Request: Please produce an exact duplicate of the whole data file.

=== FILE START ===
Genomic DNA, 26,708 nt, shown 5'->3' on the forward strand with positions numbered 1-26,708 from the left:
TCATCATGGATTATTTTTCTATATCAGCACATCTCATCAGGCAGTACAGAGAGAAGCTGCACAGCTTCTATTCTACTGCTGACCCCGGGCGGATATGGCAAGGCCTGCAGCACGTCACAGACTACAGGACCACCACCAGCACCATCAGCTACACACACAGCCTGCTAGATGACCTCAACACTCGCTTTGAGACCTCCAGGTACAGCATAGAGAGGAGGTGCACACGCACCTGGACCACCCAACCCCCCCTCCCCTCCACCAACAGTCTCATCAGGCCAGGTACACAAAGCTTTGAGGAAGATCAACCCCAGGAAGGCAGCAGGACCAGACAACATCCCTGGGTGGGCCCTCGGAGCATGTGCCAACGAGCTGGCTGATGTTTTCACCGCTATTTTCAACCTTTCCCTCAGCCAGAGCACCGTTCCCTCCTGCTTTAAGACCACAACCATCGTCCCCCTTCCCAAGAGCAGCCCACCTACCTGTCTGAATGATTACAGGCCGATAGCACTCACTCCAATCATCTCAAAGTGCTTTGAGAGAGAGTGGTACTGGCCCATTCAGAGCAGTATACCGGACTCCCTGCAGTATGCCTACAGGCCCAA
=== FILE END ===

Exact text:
Genomic DNA, 26,708 nt, shown 5'->3' on the forward strand with positions numbered 1-26,708 from the left:
TCATCATGGATTATTTTTCTATATCAGCACATCTCATCAGGCAGTACAGAGAGAAGCTGCACAGCTTCTATTCTACTGCTGACCCCGGGCGGATATGGCAAGGCCTGCAGCACGTCACAGACTACAGGACCACCACCAGCACCATCAGCTACACACACAGCCTGCTAGATGACCTCAACACTCGCTTTGAGACCTCCAGGTACAGCATAGAGAGGAGGTGCACACGCACCTGGACCACCCAACCCCCCCTCCCCTCCACCAACAGTCTCATCAGGCCAGGTACACAAAGCTTTGAGGAAGATCAACCCCAGGAAGGCAGCAGGACCAGACAACATCCCTGGGTGGGCCCTCGGAGCATGTGCCAACGAGCTGGCTGATGTTTTCACCGCTATTTTCAACCTTTCCCTCAGCCAGAGCACCGTTCCCTCCTGCTTTAAGACCACAACCATCGTCCCCCTTCCCAAGAGCAGCCCACCTACCTGTCTGAATGATTACAGGCCGATAGCACTCACTCCAATCATCTCAAAGTGCTTTGAGAGAGAGTGGTACTGGCCCATTCAGAGCAGTATACCGGACTCCCTGCAGTATGCCTACAGGCCCAA